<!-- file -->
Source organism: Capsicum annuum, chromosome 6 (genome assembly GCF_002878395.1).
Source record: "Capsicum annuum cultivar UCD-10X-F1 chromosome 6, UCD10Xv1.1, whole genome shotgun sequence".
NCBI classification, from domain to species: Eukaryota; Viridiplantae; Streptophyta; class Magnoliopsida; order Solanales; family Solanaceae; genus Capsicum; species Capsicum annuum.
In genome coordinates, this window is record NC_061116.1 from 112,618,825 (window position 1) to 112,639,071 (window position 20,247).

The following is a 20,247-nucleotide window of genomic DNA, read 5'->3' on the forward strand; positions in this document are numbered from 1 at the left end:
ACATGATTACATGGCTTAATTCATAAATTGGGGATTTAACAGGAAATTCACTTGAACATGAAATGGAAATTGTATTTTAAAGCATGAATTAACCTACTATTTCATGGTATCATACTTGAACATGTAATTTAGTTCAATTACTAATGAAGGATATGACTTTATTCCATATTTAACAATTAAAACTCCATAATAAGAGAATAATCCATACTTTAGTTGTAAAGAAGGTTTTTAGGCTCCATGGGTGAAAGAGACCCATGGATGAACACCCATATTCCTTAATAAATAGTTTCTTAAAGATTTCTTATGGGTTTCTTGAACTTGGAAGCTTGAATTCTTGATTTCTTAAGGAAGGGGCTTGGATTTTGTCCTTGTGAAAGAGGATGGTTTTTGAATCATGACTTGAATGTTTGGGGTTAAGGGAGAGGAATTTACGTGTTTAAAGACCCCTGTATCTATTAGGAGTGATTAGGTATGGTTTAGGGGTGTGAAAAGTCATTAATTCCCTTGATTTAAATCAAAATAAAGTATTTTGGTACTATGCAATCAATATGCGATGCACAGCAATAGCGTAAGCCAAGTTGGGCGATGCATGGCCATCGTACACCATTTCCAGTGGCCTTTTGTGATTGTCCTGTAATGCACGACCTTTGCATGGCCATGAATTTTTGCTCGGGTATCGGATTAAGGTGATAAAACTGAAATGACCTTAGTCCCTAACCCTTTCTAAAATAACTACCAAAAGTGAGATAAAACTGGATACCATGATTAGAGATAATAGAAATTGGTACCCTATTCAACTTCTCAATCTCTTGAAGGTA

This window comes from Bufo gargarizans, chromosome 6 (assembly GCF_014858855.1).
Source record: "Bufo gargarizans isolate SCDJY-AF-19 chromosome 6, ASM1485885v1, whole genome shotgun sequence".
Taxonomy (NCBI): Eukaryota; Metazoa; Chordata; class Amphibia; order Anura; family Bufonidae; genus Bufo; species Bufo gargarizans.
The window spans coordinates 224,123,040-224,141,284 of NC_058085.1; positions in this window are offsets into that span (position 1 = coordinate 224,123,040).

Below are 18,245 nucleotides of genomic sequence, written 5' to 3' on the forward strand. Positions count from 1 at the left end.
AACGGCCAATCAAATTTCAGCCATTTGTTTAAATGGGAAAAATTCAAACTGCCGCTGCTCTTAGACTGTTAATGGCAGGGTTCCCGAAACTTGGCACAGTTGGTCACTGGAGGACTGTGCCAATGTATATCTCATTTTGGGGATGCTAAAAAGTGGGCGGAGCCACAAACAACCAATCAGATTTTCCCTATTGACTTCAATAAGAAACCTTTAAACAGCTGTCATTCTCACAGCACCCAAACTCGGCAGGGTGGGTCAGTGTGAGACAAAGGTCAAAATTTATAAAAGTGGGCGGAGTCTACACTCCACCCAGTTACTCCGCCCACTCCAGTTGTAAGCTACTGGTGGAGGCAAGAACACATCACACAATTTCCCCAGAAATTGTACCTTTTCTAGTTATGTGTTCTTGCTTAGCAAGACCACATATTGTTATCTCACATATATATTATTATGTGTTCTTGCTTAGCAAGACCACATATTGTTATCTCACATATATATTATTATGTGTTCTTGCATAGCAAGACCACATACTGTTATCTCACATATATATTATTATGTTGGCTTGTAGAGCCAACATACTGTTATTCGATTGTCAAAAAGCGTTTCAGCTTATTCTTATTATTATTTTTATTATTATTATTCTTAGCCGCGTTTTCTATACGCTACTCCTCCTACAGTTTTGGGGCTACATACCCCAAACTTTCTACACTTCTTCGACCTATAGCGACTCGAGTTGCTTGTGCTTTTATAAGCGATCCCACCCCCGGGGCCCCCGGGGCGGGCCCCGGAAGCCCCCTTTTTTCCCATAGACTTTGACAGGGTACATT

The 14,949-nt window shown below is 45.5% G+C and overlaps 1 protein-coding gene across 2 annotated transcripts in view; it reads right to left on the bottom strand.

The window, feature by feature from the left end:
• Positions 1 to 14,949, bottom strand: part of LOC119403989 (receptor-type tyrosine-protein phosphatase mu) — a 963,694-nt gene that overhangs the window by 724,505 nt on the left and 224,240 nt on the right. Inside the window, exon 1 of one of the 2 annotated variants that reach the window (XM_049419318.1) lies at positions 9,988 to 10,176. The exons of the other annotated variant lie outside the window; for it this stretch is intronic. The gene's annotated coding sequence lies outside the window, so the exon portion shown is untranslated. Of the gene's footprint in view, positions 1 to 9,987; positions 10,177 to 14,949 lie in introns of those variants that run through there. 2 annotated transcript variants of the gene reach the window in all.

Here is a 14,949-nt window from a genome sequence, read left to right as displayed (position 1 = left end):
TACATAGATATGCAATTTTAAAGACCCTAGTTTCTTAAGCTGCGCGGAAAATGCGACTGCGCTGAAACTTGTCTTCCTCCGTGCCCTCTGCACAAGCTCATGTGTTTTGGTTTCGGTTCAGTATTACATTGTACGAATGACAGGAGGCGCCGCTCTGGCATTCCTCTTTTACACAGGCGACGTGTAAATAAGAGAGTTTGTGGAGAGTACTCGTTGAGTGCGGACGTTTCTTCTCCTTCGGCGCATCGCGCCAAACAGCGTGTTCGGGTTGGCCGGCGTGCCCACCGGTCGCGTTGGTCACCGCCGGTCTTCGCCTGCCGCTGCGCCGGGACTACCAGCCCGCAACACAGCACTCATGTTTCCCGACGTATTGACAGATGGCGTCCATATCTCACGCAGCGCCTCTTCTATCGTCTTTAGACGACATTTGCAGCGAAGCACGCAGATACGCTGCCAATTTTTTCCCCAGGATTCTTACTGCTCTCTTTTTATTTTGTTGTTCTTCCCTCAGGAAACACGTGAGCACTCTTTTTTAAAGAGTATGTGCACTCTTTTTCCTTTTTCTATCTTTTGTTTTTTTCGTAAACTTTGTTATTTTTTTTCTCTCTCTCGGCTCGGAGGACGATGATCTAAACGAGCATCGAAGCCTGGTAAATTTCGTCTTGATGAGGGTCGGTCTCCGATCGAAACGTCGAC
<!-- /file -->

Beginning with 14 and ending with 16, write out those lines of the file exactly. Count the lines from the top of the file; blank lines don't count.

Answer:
The window, feature by feature from the left end:
• Positions 1 to 14,949, bottom strand: part of LOC119403989 (receptor-type tyrosine-protein phosphatase mu) — a 963,694-nt gene that overhangs the window by 724,505 nt on the left and 224,240 nt on the right. Inside the window, exon 1 of one of the 2 annotated variants that reach the window (XM_049419318.1) lies at positions 9,988 to 10,176. The exons of the other annotated variant lie outside the window; for it this stretch is intronic. The gene's annotated coding sequence lies outside the window, so the exon portion shown is untranslated. Of the gene's footprint in view, positions 1 to 9,987; positions 10,177 to 14,949 lie in introns of those variants that run through there. 2 annotated transcript variants of the gene reach the window in all.

Here is a 14,949-nt window from a genome sequence, read left to right as displayed (position 1 = left end):